FEBRUARY 18, 2015
Please RSVP to Professor David Takeuchi at firstname.lastname@example.org
"How Neuroimaging Studies can Inform Educational Policy and Practice: The Case of Reading Disorder"
Boston College School of Social Work will kick off the spring semester's Collaborative Research Forum series with a talk by Professor Jessica Black about neuroimaging studies and how they relate to education. Lunch is provided. More about the Collaborative Research Forum »
JANUARY 23, 2015
11:50 a.m.–1:00 p.m.
Faculty Dining Room, McElroy Commons
RESERVATIONS REQUIRED. Limited to 10 students only. Please email Ian Witherby at email@example.com to reserve your spot.
The Macro-SIL Program at Boston College School of Social Work is sponsoring a Leadership Speakers Luncheon Series during the 2014-2015 academic year. The program is designed to introduce Macro-SIL students and other BC Social Work students interested in leadership skills to the practical experiences of leaders in social-justice-oriented careers. Leaders are invited to campus to bring their expertise in administration, policy, change management/transformation, and social innovation to the discussions. They are interviewed about their greatest leadership challenge, their most important leadership lesson, and advice for students. A facilitated Q&A session with students will follow each interview.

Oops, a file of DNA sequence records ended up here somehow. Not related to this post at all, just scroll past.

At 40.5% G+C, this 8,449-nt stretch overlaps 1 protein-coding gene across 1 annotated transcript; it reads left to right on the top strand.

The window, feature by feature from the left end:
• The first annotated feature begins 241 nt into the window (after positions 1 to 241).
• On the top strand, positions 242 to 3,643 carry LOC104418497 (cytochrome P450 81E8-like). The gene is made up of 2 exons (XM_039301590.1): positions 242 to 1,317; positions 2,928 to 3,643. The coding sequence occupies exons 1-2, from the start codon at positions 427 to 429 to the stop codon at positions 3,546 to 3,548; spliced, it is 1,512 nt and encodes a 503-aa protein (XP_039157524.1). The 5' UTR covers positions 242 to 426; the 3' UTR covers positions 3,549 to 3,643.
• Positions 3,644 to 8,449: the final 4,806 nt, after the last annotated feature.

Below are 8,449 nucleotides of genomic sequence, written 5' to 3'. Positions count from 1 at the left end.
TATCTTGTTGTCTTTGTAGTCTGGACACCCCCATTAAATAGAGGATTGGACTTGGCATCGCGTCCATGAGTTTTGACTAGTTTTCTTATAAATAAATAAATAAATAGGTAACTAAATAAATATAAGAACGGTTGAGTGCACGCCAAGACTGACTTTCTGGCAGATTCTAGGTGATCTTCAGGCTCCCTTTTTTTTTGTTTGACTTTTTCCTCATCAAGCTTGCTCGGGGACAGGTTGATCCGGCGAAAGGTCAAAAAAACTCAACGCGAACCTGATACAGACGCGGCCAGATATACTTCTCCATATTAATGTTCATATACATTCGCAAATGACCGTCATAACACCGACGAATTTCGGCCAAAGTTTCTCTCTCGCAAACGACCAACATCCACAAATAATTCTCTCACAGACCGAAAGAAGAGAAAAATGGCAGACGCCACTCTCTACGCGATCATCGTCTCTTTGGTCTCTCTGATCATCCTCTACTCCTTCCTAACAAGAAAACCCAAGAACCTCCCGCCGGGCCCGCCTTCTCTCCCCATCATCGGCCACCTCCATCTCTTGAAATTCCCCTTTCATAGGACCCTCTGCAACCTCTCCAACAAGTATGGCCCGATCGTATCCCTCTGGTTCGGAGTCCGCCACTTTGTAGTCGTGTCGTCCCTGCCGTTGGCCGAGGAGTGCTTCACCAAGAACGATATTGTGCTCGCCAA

Chrismaldi Vasquez is Associate Director of Family Independence Initiative, Boston, which leverages the power of information to support economic and social mobility. FII is proving that documenting and investing in the initiative and ingenuity of low-income families and communities is the most effective way forward. More about Macro-SIL Leadership Speakers Luncheon with Chrismaldi Vasquez »
SEPTEMBER 9, 2010
Peter Ducharme, MSW '08, was featured in the Boston Globe for his work with a video game prototype used in therapy to help children develop anger management skills.
Ducharme, a clinical social worker in the department of psychiatry at Children's Hospital Boston, is running the study. While playing the video game, trial patients wear a monitoring clip that allows them to succeed at the game only when their pulse dips below a resting rate. Ducharme teaches players deep breathing techniques that bring down their heart rates.
"If they're getting better at controlling their physiological reactions in the game, they should be better able to control their reactions outside of the game,’" Ducharme said in the article. Additional simulations and features will be added as the clinical trial progresses.